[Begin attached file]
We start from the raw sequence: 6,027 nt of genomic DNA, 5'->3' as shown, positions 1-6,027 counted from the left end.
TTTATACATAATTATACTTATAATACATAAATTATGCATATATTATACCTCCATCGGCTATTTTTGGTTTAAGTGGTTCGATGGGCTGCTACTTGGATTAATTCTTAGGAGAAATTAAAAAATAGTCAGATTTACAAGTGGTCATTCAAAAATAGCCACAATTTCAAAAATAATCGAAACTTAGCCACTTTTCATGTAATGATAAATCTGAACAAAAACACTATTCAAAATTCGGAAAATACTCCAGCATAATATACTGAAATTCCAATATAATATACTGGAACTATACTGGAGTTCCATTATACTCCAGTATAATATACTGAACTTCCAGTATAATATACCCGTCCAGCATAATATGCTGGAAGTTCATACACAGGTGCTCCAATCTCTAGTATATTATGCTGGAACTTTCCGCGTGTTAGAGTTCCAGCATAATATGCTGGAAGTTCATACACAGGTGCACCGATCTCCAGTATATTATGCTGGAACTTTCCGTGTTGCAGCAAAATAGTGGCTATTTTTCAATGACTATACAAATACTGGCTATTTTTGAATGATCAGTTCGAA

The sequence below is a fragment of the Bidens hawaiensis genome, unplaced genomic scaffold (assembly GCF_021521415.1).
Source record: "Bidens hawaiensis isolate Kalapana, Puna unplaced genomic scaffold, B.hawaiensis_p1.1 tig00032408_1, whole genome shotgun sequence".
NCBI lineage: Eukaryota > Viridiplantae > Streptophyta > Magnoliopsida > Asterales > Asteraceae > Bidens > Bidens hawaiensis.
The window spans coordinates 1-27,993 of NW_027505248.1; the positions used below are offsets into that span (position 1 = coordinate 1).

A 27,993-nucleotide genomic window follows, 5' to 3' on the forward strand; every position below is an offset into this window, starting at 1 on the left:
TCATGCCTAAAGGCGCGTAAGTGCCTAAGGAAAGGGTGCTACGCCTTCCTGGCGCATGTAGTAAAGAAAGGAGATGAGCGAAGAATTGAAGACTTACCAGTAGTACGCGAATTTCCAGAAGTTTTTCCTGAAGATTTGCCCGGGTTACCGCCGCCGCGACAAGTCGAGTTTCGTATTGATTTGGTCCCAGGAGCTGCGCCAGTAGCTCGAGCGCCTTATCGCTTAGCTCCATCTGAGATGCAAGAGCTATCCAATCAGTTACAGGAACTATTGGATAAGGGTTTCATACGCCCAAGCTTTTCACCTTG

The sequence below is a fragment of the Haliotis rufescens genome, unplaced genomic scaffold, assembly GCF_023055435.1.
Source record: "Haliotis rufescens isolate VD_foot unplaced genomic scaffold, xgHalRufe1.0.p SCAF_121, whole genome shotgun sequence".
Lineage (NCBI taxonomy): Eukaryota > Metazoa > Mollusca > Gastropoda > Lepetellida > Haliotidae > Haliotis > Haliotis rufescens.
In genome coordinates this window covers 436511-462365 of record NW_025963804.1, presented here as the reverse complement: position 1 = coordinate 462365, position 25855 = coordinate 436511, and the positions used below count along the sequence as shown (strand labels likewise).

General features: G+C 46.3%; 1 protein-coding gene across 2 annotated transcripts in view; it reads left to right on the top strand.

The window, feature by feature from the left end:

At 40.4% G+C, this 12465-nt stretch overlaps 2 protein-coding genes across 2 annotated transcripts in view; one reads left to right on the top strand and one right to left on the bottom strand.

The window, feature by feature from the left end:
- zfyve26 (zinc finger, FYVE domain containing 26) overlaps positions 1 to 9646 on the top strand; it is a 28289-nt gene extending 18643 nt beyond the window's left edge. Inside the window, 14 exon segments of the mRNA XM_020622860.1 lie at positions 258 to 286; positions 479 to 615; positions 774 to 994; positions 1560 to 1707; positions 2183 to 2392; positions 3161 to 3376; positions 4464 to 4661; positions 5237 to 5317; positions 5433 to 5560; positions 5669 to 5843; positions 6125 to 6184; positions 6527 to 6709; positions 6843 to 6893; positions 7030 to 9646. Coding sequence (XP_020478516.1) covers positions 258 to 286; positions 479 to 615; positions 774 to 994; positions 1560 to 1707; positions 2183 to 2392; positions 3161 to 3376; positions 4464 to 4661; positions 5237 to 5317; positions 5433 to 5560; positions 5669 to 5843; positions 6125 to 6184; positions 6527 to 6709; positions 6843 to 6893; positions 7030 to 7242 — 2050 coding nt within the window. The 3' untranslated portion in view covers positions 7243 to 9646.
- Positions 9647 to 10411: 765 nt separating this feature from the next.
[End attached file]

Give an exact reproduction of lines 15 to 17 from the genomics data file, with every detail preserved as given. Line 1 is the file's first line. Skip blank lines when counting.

At 40.4% G+C, this 12465-nt stretch overlaps 2 protein-coding genes across 2 annotated transcripts in view; one reads left to right on the top strand and one right to left on the bottom strand.

The window, feature by feature from the left end:
- zfyve26 (zinc finger, FYVE domain containing 26) overlaps positions 1 to 9646 on the top strand; it is a 28289-nt gene extending 18643 nt beyond the window's left edge. Inside the window, 14 exon segments of the mRNA XM_020622860.1 lie at positions 258 to 286; positions 479 to 615; positions 774 to 994; positions 1560 to 1707; positions 2183 to 2392; positions 3161 to 3376; positions 4464 to 4661; positions 5237 to 5317; positions 5433 to 5560; positions 5669 to 5843; positions 6125 to 6184; positions 6527 to 6709; positions 6843 to 6893; positions 7030 to 9646. Coding sequence (XP_020478516.1) covers positions 258 to 286; positions 479 to 615; positions 774 to 994; positions 1560 to 1707; positions 2183 to 2392; positions 3161 to 3376; positions 4464 to 4661; positions 5237 to 5317; positions 5433 to 5560; positions 5669 to 5843; positions 6125 to 6184; positions 6527 to 6709; positions 6843 to 6893; positions 7030 to 7242 — 2050 coding nt within the window. The 3' untranslated portion in view covers positions 7243 to 9646.